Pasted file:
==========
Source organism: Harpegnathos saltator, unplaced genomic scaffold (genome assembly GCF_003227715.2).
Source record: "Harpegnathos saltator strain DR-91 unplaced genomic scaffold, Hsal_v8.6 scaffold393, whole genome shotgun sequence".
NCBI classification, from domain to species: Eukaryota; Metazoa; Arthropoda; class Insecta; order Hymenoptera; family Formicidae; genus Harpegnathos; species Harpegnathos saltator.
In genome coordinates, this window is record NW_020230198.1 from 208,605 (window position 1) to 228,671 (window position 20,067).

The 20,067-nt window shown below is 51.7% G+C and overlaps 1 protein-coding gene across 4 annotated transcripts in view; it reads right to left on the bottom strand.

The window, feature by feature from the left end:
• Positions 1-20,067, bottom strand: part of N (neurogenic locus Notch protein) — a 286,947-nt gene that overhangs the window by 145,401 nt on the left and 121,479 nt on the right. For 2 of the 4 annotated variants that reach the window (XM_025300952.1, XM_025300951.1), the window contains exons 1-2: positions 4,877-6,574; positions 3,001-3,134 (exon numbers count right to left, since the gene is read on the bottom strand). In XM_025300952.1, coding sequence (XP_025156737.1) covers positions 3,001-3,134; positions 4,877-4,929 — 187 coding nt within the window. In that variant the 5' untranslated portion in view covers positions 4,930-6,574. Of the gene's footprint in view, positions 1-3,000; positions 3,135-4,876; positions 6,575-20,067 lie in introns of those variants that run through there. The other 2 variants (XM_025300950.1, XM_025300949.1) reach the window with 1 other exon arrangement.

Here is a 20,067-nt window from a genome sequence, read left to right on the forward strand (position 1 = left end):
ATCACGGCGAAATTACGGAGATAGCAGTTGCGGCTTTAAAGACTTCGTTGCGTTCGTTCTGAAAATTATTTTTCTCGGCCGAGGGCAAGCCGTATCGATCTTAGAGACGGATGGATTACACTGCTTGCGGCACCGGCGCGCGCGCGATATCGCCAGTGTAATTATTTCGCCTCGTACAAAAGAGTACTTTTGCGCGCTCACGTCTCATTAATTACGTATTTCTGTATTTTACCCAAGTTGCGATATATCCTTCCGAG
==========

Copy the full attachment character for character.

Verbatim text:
Source organism: Harpegnathos saltator, unplaced genomic scaffold (genome assembly GCF_003227715.2).
Source record: "Harpegnathos saltator strain DR-91 unplaced genomic scaffold, Hsal_v8.6 scaffold393, whole genome shotgun sequence".
NCBI classification, from domain to species: Eukaryota; Metazoa; Arthropoda; class Insecta; order Hymenoptera; family Formicidae; genus Harpegnathos; species Harpegnathos saltator.
In genome coordinates, this window is record NW_020230198.1 from 208,605 (window position 1) to 228,671 (window position 20,067).

The 20,067-nt window shown below is 51.7% G+C and overlaps 1 protein-coding gene across 4 annotated transcripts in view; it reads right to left on the bottom strand.

The window, feature by feature from the left end:
• Positions 1-20,067, bottom strand: part of N (neurogenic locus Notch protein) — a 286,947-nt gene that overhangs the window by 145,401 nt on the left and 121,479 nt on the right. For 2 of the 4 annotated variants that reach the window (XM_025300952.1, XM_025300951.1), the window contains exons 1-2: positions 4,877-6,574; positions 3,001-3,134 (exon numbers count right to left, since the gene is read on the bottom strand). In XM_025300952.1, coding sequence (XP_025156737.1) covers positions 3,001-3,134; positions 4,877-4,929 — 187 coding nt within the window. In that variant the 5' untranslated portion in view covers positions 4,930-6,574. Of the gene's footprint in view, positions 1-3,000; positions 3,135-4,876; positions 6,575-20,067 lie in introns of those variants that run through there. The other 2 variants (XM_025300950.1, XM_025300949.1) reach the window with 1 other exon arrangement.

Here is a 20,067-nt window from a genome sequence, read left to right on the forward strand (position 1 = left end):
ATCACGGCGAAATTACGGAGATAGCAGTTGCGGCTTTAAAGACTTCGTTGCGTTCGTTCTGAAAATTATTTTTCTCGGCCGAGGGCAAGCCGTATCGATCTTAGAGACGGATGGATTACACTGCTTGCGGCACCGGCGCGCGCGCGATATCGCCAGTGTAATTATTTCGCCTCGTACAAAAGAGTACTTTTGCGCGCTCACGTCTCATTAATTACGTATTTCTGTATTTTACCCAAGTTGCGATATATCCTTCCGAG